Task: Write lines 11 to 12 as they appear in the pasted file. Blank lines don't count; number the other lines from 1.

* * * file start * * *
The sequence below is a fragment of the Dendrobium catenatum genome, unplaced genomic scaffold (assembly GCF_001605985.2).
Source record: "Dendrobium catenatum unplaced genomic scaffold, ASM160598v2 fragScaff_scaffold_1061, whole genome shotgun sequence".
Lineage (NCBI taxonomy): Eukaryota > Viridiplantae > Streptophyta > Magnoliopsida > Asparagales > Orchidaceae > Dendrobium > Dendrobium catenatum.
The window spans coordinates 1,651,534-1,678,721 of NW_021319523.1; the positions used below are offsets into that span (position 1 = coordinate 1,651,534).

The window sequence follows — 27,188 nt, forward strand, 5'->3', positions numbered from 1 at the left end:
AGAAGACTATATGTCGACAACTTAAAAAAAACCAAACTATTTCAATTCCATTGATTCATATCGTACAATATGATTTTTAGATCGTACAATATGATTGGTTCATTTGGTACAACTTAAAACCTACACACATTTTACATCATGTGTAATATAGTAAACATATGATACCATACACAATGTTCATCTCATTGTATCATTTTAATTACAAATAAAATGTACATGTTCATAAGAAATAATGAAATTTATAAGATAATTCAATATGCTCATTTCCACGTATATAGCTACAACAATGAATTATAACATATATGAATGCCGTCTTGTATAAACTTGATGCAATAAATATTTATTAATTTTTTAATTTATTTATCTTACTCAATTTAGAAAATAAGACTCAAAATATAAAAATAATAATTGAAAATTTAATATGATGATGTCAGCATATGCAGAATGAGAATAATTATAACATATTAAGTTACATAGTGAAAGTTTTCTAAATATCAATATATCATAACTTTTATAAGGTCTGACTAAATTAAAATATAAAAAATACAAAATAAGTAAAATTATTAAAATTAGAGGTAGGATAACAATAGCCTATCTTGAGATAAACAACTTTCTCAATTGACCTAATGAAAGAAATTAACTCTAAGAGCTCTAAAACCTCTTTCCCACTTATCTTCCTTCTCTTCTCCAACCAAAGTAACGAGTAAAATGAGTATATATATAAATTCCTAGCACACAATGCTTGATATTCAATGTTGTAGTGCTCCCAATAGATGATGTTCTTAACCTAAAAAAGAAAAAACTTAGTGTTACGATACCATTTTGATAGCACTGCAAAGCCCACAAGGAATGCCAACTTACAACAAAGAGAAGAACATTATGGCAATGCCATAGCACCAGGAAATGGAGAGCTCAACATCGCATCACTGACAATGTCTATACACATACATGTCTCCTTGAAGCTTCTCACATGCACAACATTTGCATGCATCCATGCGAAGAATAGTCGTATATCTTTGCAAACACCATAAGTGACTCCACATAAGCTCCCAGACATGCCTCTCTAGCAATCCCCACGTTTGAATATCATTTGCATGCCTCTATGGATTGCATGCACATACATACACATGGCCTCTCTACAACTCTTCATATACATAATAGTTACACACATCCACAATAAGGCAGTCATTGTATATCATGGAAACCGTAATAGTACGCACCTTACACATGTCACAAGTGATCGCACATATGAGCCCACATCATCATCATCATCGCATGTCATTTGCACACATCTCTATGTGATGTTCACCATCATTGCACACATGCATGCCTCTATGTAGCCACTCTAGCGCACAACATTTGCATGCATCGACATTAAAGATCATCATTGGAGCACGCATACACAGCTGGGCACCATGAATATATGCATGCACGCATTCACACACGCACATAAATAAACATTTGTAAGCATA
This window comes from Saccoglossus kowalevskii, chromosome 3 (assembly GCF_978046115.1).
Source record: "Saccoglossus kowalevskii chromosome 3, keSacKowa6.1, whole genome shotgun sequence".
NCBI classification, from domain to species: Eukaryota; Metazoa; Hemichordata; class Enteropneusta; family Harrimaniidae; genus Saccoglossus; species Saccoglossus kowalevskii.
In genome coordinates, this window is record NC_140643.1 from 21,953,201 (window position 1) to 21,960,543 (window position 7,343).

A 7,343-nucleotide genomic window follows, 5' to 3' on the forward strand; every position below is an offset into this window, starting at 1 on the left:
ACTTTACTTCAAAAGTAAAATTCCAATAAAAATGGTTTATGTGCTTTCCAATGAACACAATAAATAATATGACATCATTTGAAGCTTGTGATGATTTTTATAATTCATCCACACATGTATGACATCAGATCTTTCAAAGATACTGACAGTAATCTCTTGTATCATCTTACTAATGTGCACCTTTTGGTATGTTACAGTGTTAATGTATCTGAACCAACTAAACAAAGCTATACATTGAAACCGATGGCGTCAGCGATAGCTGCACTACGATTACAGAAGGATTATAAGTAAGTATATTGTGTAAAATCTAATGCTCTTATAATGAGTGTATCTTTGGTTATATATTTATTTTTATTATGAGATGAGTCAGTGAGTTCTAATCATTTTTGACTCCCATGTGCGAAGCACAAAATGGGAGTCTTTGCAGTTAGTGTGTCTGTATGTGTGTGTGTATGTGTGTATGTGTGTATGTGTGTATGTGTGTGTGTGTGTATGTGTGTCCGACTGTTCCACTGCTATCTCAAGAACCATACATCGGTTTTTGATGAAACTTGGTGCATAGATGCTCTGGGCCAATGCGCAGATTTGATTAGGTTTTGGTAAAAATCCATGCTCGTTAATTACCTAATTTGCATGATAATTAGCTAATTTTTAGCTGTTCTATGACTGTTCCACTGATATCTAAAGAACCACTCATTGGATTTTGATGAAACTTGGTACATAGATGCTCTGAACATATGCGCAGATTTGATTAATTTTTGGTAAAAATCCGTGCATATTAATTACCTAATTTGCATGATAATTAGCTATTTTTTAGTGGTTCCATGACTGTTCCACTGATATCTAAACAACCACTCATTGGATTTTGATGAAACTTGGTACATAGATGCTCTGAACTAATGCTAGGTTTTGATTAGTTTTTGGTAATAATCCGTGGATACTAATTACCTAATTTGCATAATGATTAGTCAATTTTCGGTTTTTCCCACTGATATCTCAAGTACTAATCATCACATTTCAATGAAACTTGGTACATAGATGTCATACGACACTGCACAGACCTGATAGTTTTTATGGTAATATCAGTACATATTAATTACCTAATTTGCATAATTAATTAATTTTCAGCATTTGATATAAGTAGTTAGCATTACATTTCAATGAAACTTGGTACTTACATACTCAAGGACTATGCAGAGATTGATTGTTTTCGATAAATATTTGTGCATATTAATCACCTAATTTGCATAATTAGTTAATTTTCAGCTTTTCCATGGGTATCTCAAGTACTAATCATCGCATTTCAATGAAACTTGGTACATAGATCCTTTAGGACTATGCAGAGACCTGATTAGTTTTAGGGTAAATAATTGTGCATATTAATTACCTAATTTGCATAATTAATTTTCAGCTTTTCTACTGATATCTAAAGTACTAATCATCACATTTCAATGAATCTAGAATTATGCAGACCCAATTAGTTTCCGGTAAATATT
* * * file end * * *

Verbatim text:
A 7,343-nucleotide genomic window follows, 5' to 3' on the forward strand; every position below is an offset into this window, starting at 1 on the left:
ACTTTACTTCAAAAGTAAAATTCCAATAAAAATGGTTTATGTGCTTTCCAATGAACACAATAAATAATATGACATCATTTGAAGCTTGTGATGATTTTTATAATTCATCCACACATGTATGACATCAGATCTTTCAAAGATACTGACAGTAATCTCTTGTATCATCTTACTAATGTGCACCTTTTGGTATGTTACAGTGTTAATGTATCTGAACCAACTAAACAAAGCTATACATTGAAACCGATGGCGTCAGCGATAGCTGCACTACGATTACAGAAGGATTATAAGTAAGTATATTGTGTAAAATCTAATGCTCTTATAATGAGTGTATCTTTGGTTATATATTTATTTTTATTATGAGATGAGTCAGTGAGTTCTAATCATTTTTGACTCCCATGTGCGAAGCACAAAATGGGAGTCTTTGCAGTTAGTGTGTCTGTATGTGTGTGTGTATGTGTGTATGTGTGTATGTGTGTATGTGTGTGTGTGTGTATGTGTGTCCGACTGTTCCACTGCTATCTCAAGAACCATACATCGGTTTTTGATGAAACTTGGTGCATAGATGCTCTGGGCCAATGCGCAGATTTGATTAGGTTTTGGTAAAAATCCATGCTCGTTAATTACCTAATTTGCATGATAATTAGCTAATTTTTAGCTGTTCTATGACTGTTCCACTGATATCTAAAGAACCACTCATTGGATTTTGATGAAACTTGGTACATAGATGCTCTGAACATATGCGCAGATTTGATTAATTTTTGGTAAAAATCCGTGCATATTAATTACCTAATTTGCATGATAATTAGCTATTTTTTAGTGGTTCCATGACTGTTCCACTGATATCTAAACAACCACTCATTGGATTTTGATGAAACTTGGTACATAGATGCTCTGAACTAATGCTAGGTTTTGATTAGTTTTTGGTAATAATCCGTGGATACTAATTACCTAATTTGCATAATGATTAGTCAATTTTCGGTTTTTCCCACTGATATCTCAAGTACTAATCATCACATTTCAATGAAACTTGGTACATAGATGTCATACGACACTGCACAGACCTGATAGTTTTTATGGTAATATCAGTACATATTAATTACCTAATTTGCATAATTAATTAATTTTCAGCATTTGATATAAGTAGTTAGCATTACATTTCAATGAAACTTGGTACTTACATACTCAAGGACTATGCAGAGATTGATTGTTTTCGATAAATATTTGTGCATATTAATCACCTAATTTGCATAATTAGTTAATTTTCAGCTTTTCCATGGGTATCTCAAGTACTAATCATCGCATTTCAATGAAACTTGGTACATAGATCCTTTAGGACTATGCAGAGACCTGATTAGTTTTAGGGTAAATAATTGTGCATATTAATTACCTAATTTGCATAATTAATTTTCAGCTTTTCTACTGATATCTAAAGTACTAATCATCACATTTCAATGAATCTAGAATTATGCAGACCCAATTAGTTTCCGGTAAATATT